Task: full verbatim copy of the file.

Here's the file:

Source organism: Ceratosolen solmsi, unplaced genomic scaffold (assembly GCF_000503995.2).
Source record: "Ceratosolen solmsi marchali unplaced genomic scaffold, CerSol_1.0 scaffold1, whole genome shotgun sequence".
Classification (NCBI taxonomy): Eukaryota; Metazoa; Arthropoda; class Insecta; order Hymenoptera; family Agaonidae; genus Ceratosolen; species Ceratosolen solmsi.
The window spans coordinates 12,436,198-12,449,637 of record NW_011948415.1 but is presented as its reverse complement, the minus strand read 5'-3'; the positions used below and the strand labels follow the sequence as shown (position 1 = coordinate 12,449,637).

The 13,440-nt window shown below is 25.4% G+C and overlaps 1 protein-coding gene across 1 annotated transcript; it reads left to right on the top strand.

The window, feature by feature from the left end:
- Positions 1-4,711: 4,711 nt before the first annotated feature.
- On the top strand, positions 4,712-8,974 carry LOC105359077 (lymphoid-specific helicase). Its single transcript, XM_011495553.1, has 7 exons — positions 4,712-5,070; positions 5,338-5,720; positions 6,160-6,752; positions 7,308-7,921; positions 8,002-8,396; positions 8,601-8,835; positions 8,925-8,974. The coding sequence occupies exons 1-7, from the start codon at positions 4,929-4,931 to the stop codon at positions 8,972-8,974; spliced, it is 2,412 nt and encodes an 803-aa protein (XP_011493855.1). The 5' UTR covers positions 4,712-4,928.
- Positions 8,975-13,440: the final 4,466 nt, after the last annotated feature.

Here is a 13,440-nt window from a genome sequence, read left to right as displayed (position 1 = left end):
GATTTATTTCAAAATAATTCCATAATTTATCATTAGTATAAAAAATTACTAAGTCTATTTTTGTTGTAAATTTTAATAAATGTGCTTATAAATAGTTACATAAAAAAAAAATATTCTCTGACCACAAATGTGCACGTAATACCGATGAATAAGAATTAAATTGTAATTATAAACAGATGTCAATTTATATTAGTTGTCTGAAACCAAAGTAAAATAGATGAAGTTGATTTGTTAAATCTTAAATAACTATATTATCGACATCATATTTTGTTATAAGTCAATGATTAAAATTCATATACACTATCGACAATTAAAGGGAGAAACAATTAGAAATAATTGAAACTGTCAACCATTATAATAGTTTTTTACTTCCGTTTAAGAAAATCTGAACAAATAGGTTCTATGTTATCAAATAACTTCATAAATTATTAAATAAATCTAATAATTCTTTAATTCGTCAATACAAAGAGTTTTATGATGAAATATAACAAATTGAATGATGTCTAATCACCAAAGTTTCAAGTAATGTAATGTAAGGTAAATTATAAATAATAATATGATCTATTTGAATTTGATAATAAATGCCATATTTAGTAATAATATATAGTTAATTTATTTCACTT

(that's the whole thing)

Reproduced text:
Source organism: Ceratosolen solmsi, unplaced genomic scaffold (assembly GCF_000503995.2).
Source record: "Ceratosolen solmsi marchali unplaced genomic scaffold, CerSol_1.0 scaffold1, whole genome shotgun sequence".
Classification (NCBI taxonomy): Eukaryota; Metazoa; Arthropoda; class Insecta; order Hymenoptera; family Agaonidae; genus Ceratosolen; species Ceratosolen solmsi.
The window spans coordinates 12,436,198-12,449,637 of record NW_011948415.1 but is presented as its reverse complement, the minus strand read 5'-3'; the positions used below and the strand labels follow the sequence as shown (position 1 = coordinate 12,449,637).

The 13,440-nt window shown below is 25.4% G+C and overlaps 1 protein-coding gene across 1 annotated transcript; it reads left to right on the top strand.

The window, feature by feature from the left end:
- Positions 1-4,711: 4,711 nt before the first annotated feature.
- On the top strand, positions 4,712-8,974 carry LOC105359077 (lymphoid-specific helicase). Its single transcript, XM_011495553.1, has 7 exons — positions 4,712-5,070; positions 5,338-5,720; positions 6,160-6,752; positions 7,308-7,921; positions 8,002-8,396; positions 8,601-8,835; positions 8,925-8,974. The coding sequence occupies exons 1-7, from the start codon at positions 4,929-4,931 to the stop codon at positions 8,972-8,974; spliced, it is 2,412 nt and encodes an 803-aa protein (XP_011493855.1). The 5' UTR covers positions 4,712-4,928.
- Positions 8,975-13,440: the final 4,466 nt, after the last annotated feature.

Here is a 13,440-nt window from a genome sequence, read left to right as displayed (position 1 = left end):
GATTTATTTCAAAATAATTCCATAATTTATCATTAGTATAAAAAATTACTAAGTCTATTTTTGTTGTAAATTTTAATAAATGTGCTTATAAATAGTTACATAAAAAAAAAATATTCTCTGACCACAAATGTGCACGTAATACCGATGAATAAGAATTAAATTGTAATTATAAACAGATGTCAATTTATATTAGTTGTCTGAAACCAAAGTAAAATAGATGAAGTTGATTTGTTAAATCTTAAATAACTATATTATCGACATCATATTTTGTTATAAGTCAATGATTAAAATTCATATACACTATCGACAATTAAAGGGAGAAACAATTAGAAATAATTGAAACTGTCAACCATTATAATAGTTTTTTACTTCCGTTTAAGAAAATCTGAACAAATAGGTTCTATGTTATCAAATAACTTCATAAATTATTAAATAAATCTAATAATTCTTTAATTCGTCAATACAAAGAGTTTTATGATGAAATATAACAAATTGAATGATGTCTAATCACCAAAGTTTCAAGTAATGTAATGTAAGGTAAATTATAAATAATAATATGATCTATTTGAATTTGATAATAAATGCCATATTTAGTAATAATATATAGTTAATTTATTTCACTT